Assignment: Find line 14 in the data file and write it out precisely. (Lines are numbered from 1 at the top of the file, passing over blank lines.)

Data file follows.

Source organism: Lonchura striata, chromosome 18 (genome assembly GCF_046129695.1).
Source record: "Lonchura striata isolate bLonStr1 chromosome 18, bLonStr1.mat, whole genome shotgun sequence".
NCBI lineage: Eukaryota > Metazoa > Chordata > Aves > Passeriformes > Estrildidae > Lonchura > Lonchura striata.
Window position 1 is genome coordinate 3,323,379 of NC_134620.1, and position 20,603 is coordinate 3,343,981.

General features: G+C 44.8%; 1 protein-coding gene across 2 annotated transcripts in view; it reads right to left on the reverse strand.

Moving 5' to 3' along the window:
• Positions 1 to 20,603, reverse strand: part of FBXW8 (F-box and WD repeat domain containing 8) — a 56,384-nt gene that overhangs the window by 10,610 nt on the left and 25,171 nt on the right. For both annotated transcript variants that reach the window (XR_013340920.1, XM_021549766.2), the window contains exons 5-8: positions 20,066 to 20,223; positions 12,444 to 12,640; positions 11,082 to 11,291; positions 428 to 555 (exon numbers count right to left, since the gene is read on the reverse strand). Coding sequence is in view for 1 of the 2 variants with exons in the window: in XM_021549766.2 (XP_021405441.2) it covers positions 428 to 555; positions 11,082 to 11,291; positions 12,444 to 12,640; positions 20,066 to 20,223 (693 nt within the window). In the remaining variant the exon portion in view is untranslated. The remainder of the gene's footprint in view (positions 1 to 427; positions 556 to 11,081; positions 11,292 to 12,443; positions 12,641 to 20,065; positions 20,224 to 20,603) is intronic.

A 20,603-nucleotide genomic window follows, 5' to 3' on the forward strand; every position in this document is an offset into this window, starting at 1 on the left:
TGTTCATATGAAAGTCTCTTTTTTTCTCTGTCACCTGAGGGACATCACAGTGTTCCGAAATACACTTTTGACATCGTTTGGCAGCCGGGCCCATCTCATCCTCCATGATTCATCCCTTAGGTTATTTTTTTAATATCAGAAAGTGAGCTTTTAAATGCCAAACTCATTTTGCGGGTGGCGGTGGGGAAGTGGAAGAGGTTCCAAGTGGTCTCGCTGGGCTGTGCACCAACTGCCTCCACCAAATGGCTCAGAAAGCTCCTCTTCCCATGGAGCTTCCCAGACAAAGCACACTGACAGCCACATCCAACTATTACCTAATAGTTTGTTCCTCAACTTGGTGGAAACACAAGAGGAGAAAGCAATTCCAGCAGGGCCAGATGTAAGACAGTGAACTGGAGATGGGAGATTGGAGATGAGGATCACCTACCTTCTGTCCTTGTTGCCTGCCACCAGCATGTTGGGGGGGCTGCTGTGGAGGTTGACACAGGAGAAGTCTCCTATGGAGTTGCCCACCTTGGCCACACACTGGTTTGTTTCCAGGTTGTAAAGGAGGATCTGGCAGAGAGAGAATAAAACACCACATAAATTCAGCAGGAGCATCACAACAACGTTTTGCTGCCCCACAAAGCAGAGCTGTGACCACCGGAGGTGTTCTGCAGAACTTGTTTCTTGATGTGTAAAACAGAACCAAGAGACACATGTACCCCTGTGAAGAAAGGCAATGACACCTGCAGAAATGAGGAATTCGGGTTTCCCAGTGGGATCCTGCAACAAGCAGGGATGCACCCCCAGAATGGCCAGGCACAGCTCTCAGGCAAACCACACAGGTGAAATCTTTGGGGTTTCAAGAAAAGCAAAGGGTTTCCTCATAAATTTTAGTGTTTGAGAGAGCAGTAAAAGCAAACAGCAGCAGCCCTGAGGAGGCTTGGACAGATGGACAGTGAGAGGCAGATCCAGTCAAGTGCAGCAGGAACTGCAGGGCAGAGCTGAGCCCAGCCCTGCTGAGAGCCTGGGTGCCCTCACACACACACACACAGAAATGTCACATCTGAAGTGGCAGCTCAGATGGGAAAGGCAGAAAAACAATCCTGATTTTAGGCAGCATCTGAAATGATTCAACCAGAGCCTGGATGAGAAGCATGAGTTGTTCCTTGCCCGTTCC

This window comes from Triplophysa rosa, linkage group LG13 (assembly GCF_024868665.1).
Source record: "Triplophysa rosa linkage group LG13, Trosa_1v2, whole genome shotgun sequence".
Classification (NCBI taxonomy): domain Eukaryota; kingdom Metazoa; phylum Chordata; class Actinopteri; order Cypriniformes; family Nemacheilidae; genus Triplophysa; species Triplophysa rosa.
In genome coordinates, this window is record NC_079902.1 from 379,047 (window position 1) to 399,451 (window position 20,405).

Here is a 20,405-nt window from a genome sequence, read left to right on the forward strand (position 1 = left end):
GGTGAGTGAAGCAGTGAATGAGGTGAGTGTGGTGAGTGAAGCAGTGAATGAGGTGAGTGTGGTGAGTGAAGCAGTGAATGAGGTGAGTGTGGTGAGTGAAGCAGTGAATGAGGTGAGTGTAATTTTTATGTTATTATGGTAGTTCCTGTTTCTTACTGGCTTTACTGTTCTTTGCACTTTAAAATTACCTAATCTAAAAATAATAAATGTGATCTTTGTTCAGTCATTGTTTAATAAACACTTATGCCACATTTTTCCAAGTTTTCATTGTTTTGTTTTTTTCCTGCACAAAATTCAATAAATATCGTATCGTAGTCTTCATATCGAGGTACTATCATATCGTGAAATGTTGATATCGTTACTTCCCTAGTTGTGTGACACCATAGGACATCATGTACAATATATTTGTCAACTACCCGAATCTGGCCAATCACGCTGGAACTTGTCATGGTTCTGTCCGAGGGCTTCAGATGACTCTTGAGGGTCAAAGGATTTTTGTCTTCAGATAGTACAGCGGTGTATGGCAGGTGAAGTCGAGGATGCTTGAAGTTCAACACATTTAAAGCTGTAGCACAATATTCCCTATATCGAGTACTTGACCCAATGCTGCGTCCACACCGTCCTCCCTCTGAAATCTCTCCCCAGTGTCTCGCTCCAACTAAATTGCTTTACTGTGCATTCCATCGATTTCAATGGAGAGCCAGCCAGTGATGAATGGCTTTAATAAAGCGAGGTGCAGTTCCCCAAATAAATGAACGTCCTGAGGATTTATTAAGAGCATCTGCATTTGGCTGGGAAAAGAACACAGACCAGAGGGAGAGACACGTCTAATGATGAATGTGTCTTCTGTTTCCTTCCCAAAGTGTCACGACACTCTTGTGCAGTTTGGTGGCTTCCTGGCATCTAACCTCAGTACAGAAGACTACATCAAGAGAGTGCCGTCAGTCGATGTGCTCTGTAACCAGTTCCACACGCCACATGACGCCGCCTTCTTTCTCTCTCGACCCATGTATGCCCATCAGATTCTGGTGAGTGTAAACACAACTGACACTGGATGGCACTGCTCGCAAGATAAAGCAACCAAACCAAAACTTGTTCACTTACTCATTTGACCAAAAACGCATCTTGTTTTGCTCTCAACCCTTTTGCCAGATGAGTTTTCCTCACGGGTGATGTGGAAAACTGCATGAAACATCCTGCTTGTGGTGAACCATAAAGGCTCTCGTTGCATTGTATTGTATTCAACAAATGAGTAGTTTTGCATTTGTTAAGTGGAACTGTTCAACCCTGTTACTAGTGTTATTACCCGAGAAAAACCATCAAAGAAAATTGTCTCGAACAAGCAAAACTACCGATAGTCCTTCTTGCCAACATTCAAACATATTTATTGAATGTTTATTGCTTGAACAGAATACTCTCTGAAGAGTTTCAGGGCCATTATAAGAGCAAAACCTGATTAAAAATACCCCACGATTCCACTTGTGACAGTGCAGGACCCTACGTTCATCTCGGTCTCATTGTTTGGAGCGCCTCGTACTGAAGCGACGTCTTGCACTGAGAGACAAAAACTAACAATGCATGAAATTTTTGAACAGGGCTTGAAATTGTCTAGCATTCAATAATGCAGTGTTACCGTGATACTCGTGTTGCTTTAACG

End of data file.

Here is a 20,405-nt window from a genome sequence, read left to right on the forward strand (position 1 = left end):